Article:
Meet Sergeant Christopher Schenk
Recently SOAR was able to spend a few minutes with Sergeant Christopher Schenk of the Chicago Police Department’s 18th district that services Streeterville. Sergeant Schenk is one busy and engaged police officer who does not sit still for very long!
Sergeant Chris Schenk has been a police officer for 21 years where he has worked at the Near North District Station–18th District. He is a native Chicagoan who grew up in Rogers Park. When asked why he chose to be a police officer, he had a quick response: “I wanted to help people and to be of service”. He feels that he has always been called to serve. In fact, he sees that a job of waiting tables is one of service—“there’s always an opportunity to view what I am doing as service—giving back.”
Sergeant Schenk’s duties at the 18th district, have included being on RBT Theft Team and for a time were on the Troubled Buildings details. He was promoted to the rank of Sergeant about 4 years ago. When we asked about his current responsibilities and duties, he was very excited to share what he does.
First, he recently coordinated the CAPS (Chicago Alternative Policing Strategy) teams for
6 districts in the city. He supervises the 18th district CAPS office. The CAPS meetings held in each city’s districts offers a unique opportunity for the community to interact with police officers working in those locations to problem-solve and work together for a safe neighborhood. Sergeant Schenk knows the value of the community coming together to develop trust and confidence in the officers assigned to serve their communities. Sergeant Schenk gets great satisfaction when “people come together, when partnerships are able to grow and when results are positive—that’s what it is all about!”
Sergeant Schenk was the Supervisor for A/3 Community Emergency Response Team (CERT), which encompasses 6 districts in the city. CERT, which was started in 2005, is a program that gives the public an opportunity to learn basic skills for disaster response and life-saving skills to benefit the communities in which they live. (OEMC is the parent organization). He has along with others, trained over 4,000 people in the city since the program’s inception. He believes partnering, teamwork and working together. There are about 300 active members operating in the city now and in pre-COVID times and they provide a wide range of activities that include: staffing a COVID -19 hotline, traffic and pedestrian control at festivals and other city events, being an ambassador for events and other activities related to disaster preparedness (you have probably seen these citizens in their gray shirts and yellow safety vests at various functions). Clearly, something Sergeant Schenk is proud to be a part of—and he is anxious to offer more trainings as soon as live trainings can safely be conducted in our post-COVID world.
We asked him what has been most moving to him in his career as a police officer. He recalled going to NYC days after the 9/11 incident to offer his services. While he was waiting in a long line of like-minded volunteers at the Javits Center, he met three engineers from Ohio who were also planning to volunteer. The engineers were turned away because NYC was only prepared to work with first responders (police, fire, EMTs, etc.) at that time. Sergeant Schenk was so impressed with their desire to help that he gave them the hotel room that he was provided with during his stay. He said he didn’t mind sleeping on the street if it meant helping others who also wanted to serve.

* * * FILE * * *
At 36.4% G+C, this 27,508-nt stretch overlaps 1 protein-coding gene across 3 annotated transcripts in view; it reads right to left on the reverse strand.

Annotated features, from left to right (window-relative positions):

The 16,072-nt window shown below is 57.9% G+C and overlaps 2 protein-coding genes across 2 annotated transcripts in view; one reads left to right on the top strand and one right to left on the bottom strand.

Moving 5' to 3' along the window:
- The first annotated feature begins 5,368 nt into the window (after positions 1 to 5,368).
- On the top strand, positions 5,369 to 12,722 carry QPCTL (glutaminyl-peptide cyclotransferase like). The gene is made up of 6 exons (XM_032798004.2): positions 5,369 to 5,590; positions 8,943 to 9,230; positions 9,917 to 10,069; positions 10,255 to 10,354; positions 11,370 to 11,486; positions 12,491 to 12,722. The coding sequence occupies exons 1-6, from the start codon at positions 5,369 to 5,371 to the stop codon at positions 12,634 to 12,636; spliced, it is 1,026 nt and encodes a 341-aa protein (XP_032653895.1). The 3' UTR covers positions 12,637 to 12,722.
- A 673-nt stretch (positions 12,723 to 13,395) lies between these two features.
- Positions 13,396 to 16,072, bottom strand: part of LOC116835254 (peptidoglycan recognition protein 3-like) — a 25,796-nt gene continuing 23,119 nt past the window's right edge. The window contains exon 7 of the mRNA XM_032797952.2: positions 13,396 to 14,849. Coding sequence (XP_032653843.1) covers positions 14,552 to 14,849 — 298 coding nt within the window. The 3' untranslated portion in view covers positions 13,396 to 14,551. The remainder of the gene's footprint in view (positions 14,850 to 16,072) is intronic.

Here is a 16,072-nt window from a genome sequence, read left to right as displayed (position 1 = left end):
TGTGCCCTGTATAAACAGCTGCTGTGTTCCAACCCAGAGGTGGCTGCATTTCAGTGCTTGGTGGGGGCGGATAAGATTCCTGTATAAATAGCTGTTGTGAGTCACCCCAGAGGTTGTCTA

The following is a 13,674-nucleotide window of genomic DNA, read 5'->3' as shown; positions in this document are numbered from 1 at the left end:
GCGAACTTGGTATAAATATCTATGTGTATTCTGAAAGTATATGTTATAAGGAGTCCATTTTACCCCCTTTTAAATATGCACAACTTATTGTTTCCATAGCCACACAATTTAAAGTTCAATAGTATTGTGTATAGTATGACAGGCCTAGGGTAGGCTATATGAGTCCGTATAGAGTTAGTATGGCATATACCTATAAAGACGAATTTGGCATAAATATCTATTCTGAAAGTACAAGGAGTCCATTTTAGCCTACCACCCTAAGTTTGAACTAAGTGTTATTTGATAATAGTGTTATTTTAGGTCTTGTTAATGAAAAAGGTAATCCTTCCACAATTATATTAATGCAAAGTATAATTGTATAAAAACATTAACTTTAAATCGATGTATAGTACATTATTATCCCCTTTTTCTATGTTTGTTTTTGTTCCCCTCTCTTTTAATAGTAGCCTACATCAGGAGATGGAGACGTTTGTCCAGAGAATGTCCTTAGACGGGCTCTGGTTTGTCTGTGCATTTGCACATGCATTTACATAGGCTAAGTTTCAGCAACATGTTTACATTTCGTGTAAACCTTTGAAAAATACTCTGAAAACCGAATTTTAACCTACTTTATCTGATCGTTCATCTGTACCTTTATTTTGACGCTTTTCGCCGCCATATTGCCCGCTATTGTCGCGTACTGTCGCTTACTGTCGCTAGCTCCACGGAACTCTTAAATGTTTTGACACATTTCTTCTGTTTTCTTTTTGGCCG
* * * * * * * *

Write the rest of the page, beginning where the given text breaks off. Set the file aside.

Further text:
We asked about a favorite moment in his career. He remembers pulling a woman to safety from a bridge where she was attempting suicide. “Saving a life”, he said, “there is nothing better than that.”
What does a man like Sergeant Schenk do in his “spare time”? He laughed as he rattled off all the public service organizations including the Police Memorial Foundation where he has volunteered countless hours. He recognizes his duty and commitment to be a part of his community. He sees his commitment as a “24/7-365 day a year job”. There is never a time when he does not frame what he is doing as service. And at the end of a long day, he enjoys sitting on his back porch and relaxing….to get ready to serve again.
Officer Jorge Garcia Chicago Police District 18
Officer Jorge Garcia proudly wears his insignia on his sleeve: “FTO”- Field Training Officer. It is his job to train the new recruits from the Police Academy. Two to three lucky officers in training spend months in the field learning from Officer Garcia, who is a competent and highly experienced officer. He has studied the law, so he is able to provide the basis of legal knowledge that all members of the criminal justice system need to know to do their job effectively. While he trains them in policy and teaching them the procedures, he provides them with a foundation of the deeper commitment that being a police officer brings to the communities they serve.
Officer Garcia’s strength is his attention to the people he encounters. He has a respect for human dignity and is very cognizant of the potential mental health issues that are so prevalent in today’s society. By recognizing an individual’s needs he is able to keep dangerous situations from becoming more tense. He was nominated by the National Alliance on Mental Illness (NAMI) for an award related to his sensitive treatment of a youth in distress. When Office Garcia realized that the way to reach this youth emotionally was to bring him a “happy meal” –he made it happen and a potentially disastrous situation was averted. These small and seemingly insignificant acts go unnoticed at large, but is the reason that Officer Garcia is such a role model for his community and to his fellow officers.